THE BLOG

Featuring fresh takes and real-time analysis from HuffPost's signature lineup of contributors

Sophia A. Nelson Headshot

How Race and Racial Stereotypes Swayed the Zimmerman Trial Jury

Posted: Updated:
Print

The verdict is in. And it is disturbing. We can argue all day about whether or not the prosecution made its case, or whether the defense distorted the facts. But for me the issue is the fact that race and racial stereotyping is at the very core of this case.

And truth be told, it is what decided the outcome of this case. The juror who has spoken out, quickly got a book deal, and then recanted the book deal, has all but confirmed what many Black Americans have long suspected about how race and stereotypes can influence juries in America.

Is this 2013 or 1963?

If you were to close your eyes and pretend that you are sitting in the Deep South 50 years ago. A black male youth is dead. An older, non-black man has pursued, stalked and shot him to death. Then immediately, after the shooting there is no arrest. Worse, the killer is allowed to go home and sleep in his own bed. Weeks go by until he is finally arrested and only after the Civil Rights Community steps in and the media steps up, does the law enforcement of that community step in and act. Doesn't this sound familiar? Its reminds me of the movies Mississippi Burning or A Time to Kill.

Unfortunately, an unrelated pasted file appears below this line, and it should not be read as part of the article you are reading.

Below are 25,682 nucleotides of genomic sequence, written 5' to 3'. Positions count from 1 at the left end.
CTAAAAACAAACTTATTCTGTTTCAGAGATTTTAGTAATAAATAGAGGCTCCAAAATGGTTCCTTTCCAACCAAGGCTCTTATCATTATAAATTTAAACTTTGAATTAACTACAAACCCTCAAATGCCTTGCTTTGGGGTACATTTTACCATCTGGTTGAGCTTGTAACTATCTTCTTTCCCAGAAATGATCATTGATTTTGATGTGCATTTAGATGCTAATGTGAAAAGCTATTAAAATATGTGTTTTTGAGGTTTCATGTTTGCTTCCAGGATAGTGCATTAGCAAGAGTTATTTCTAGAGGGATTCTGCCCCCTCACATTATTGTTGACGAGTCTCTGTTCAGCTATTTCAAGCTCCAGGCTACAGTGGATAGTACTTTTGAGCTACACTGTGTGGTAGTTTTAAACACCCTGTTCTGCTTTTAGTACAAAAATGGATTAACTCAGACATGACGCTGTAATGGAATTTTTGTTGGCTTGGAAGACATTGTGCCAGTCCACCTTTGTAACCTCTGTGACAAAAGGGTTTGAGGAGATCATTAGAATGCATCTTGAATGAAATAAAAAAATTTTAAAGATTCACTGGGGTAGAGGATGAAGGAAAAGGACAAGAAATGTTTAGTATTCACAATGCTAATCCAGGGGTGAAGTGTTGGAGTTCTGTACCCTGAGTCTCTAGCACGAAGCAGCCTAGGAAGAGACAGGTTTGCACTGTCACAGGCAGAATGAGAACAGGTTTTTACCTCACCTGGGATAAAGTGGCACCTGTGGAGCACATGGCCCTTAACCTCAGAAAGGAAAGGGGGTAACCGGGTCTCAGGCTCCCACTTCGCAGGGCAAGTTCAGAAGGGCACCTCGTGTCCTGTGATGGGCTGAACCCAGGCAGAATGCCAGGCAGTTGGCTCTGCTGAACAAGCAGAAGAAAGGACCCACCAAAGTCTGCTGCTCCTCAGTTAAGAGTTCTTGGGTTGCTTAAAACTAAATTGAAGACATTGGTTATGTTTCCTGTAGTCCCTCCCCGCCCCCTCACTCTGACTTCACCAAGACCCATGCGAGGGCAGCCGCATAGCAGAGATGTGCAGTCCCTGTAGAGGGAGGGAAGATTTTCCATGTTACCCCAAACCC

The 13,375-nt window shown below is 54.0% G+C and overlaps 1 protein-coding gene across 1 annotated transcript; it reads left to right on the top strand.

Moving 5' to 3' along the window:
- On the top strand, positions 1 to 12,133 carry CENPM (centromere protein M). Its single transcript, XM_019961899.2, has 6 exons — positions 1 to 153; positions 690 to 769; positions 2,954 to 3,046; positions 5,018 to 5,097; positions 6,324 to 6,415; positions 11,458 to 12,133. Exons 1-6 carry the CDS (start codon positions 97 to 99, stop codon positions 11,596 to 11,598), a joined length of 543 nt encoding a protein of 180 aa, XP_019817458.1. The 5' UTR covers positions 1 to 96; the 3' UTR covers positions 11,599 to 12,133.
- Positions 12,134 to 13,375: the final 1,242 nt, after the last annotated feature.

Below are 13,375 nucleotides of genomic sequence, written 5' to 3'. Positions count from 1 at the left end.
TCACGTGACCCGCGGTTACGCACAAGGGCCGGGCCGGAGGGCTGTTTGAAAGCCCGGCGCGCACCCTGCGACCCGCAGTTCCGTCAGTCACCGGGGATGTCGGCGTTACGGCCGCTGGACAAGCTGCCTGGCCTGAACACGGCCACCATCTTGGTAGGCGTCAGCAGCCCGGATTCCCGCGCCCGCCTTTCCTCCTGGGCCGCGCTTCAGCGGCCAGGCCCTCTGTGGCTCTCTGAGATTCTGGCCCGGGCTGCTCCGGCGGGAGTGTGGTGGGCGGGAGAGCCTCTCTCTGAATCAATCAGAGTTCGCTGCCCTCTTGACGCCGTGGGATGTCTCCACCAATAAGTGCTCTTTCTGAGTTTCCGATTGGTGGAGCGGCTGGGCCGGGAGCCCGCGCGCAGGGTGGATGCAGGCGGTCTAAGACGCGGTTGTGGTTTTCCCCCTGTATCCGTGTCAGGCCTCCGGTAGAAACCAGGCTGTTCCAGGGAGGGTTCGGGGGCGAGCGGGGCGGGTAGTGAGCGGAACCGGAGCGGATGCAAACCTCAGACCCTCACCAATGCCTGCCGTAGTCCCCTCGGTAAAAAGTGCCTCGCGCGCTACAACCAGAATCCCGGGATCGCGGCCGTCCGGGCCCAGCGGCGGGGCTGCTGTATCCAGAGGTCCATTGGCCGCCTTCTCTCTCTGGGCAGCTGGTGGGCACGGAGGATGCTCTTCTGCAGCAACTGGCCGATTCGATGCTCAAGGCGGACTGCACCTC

If we continue down the Alice in Wonderland Rabbit hole, it gets worse: The trial is set. The jury is selected. The jury is 100 percent white (with one Hispanic as an alternate) and female. The defense has an aggressive legal team that paints the fallen victim as angry, violent, the aggressor. They say he attacked their client (who by the way was armed with a loaded gun) and banged his head on the sidewalk as his weapon. They argue that their client, the admitted killer of the young black man (actually he was a teenage boy of 17 years) was acting in self-defense. The jury is charged with the law by the judge. They disappear into the basement of the courthouse to deliberate.

In 16 hours or so over two days the jury comes back with a "not guilty" verdict, even though the core tenants of "manslaughter" were clearly met under the law. Those tenants were: 1. Trayvon Martin was dead. 2. George Zimmerman admitted to killing him with a firearm. That is all the state has to prove to meet the manslaughter charge. Unlike the 2nd degree murder charge, Manslaughter did NOT require the jury to get inside George Zimmerman's mind, or to his intent. It just required that he took a life, not in defense of himself. The self-defense claim is all encompassing, and serves as a "complete" defense to either of the charges.

Bottom line: the assailant is acquitted and he walks free. His family takes to the airwaves and trashes the dead victim. The outcry of injustice from the black community is so great, that even the nation's first black president has to weigh in and make a public statement about his own experiences as a black man with racial profiling.

Here is my point: The jury of all white women, I believe could relate not to Trayvon Martin, but instead to George Zimmerman. The one juror who took to the media airwaves referred to him as "George" as if she knew him. She talked about him having a "good heart." There was no such connection between the juror and Trayvon Martin. In point of fact, the jury related to Zimmerman's fears about young black men. Because they have those same fears.